Cover image for Project UltraSwan
Project UltraSwan
Osborn, Elinor.
Personal Author:
Publication Information:
Boston : Houghton Mifflin Co., 2002.
Physical Description:
64 pages : color illustrations, color map ; 24 x 29 cm.
Describes the life of large trumpeter swans, how they nearly became extinct, and efforts to reintroduce them to the Northeastern United States and to help them relearn migration routes.
Reading Level:
970 Lexile.
Program Information:
Accelerated Reader AR MG 6.2 1.0 63023.

Reading Counts RC 3-5 6.3 4 Quiz: 31873 Guided reading level: U.
Electronic Access:
Publisher description
Format :


Call Number
Material Type
Home Location
Item Holds
QL696.A52 O82 2002 Juvenile Non-Fiction Central Closed Stacks

On Order



It has been nearly 200 years since hunters killed the last of the trumpeter swans living in the eastern part of North America. Now that the birds are protected by law, scientists hope to restore them to their former range. But unlike birds who have their migration maps built in, trumpeters must learn the routes from their parents. So scientists in the Trumpeter Swan Migration Project are taking on the role of parent swans, teaching cygnets to follow ultralight aircraft in an effort to reintroduce a migrating population to the Atlantic coast.
This fascinating fieldwork includes transportation of ten-day-old cygnets from Alaska to the training site in New York State, the design of a special uniform to prevent the baby swans from recognizing their caretakers as human, and the process of training the birds to follow the ultralight--including the heartbreak of setbacks and the exhilaration of successes.

Author Notes

Elinor Osborn learned of the Trumpeter Swan Migration Project when the biologist/pilot for the project presented a slide show at a local bird club meeting. The work sounded so exciting, she rolled out of bed at 4:30 a.m. a few days later to see the swans-in-training for herself. A professional photographer and writer, Elinor Osborn lives in Penfield, New York.

Reviews 2

Booklist Review

Gr. 3^-6. Almost 200 years ago, hunters killed the last of the trumpeter swans living in the eastern part of North America. The majestic birds are now protected by law, and scientists hope to restore them to their former habitat. But trumpeters have lost the knowledge of their migration routes, so scientists are training the swans to follow ultralight aircraft and relearn their migratory patterns. Beautifully illustrated with crisp, colorful photographs and maps, Project UltraSwan describes in clear, succinct language all that the scientists must take into account in their work, as well as what they have learned about their subject so far. A chart comparing the three kinds of North American swans is included, as are recommended titles for additional information and a list of the nations' top sites to spot trumpeter swans. Another fine addition to the exceptional Scientists in the Field series. --Karen Hutt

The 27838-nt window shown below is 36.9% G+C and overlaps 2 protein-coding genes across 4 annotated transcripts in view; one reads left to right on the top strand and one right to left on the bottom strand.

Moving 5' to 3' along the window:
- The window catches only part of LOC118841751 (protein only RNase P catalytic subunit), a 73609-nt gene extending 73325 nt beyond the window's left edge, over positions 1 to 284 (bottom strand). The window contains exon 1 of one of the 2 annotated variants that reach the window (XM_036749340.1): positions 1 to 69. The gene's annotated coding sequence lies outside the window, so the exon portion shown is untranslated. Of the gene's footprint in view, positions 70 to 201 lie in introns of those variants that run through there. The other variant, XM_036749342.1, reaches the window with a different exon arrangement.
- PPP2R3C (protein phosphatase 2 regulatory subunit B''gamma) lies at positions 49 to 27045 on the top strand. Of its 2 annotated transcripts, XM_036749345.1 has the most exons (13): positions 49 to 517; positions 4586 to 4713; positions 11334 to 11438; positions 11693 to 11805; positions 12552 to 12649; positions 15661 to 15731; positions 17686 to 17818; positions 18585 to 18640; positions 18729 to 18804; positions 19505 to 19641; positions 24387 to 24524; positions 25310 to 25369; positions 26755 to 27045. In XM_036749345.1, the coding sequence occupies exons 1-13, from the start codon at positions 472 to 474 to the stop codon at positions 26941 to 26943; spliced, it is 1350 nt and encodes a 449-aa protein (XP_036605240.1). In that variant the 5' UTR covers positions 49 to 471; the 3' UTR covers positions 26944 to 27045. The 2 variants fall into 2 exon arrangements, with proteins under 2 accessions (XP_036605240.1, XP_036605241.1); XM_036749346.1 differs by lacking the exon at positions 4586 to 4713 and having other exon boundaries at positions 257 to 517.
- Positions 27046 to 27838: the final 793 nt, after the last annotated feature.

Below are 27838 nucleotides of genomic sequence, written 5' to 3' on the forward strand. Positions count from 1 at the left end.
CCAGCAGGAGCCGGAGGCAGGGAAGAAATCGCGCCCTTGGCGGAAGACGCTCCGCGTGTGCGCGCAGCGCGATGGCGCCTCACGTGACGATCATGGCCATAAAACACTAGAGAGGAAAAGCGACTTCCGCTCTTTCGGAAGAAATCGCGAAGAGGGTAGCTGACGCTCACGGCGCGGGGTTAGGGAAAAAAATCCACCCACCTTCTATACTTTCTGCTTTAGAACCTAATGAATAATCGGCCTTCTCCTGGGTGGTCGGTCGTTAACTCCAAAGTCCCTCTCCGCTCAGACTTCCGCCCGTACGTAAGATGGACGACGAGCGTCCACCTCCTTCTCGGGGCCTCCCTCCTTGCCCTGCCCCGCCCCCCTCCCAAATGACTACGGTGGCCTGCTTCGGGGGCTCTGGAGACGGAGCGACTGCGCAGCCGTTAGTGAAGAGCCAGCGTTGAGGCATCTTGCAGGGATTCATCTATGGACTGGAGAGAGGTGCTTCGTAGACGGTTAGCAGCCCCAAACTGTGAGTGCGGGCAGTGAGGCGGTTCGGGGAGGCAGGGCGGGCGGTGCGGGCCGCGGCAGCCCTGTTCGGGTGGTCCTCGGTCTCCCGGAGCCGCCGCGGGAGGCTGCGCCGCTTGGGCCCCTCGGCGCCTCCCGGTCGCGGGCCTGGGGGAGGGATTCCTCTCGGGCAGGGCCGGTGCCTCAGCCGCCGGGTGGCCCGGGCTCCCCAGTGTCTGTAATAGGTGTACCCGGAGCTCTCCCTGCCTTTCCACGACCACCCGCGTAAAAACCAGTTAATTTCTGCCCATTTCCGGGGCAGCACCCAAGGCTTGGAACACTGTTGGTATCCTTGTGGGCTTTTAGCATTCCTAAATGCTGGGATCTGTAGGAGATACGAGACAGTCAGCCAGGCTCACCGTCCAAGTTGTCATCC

School Library Journal Review

Gr 4-9-The magnificent trumpeter swan, with its eight-foot wingspan, once covered most of the United States and Canada. By 1900, the species was killed off for food or feathers east of the Mississippi River and threatened with extinction. Unlike other migrating birds, swans and geese must learn their migration routes; it is not instinctive. When biologist Gavin Shire came in contact with Bill Lishman, the pilot of "Father Goose" fame, whose work with migrating geese was brought to the big screen in Fly Away Home, he decided to try something similar with the heavier birds. The Trumpeter Swan Migration Project was hatched, with the scientists setting out to teach cygnets to follow ultralight aircraft and reestablish their traditional routes. Osborn has documented the first three years of this project with vibrant writing and crisp, informative, and occasionally dramatic photographs. Maps are used throughout to explain routes and to depict both the historical and current range of the swan. A chart and photographs compare the three types of swans found in North America, and another page includes some sites where trumpeter swans can be seen in the wild. This excellent title builds from year to year as scientists learn from their experiences and start again with new cygnets. An exciting and accessible story, with important insights into our environment and the scientific process.-Susan Oliver, Tampa-Hillsborough Public Library System, FL (c) Copyright 2010. Library Journals LLC, a wholly owned subsidiary of Media Source, Inc. No redistribution permitted.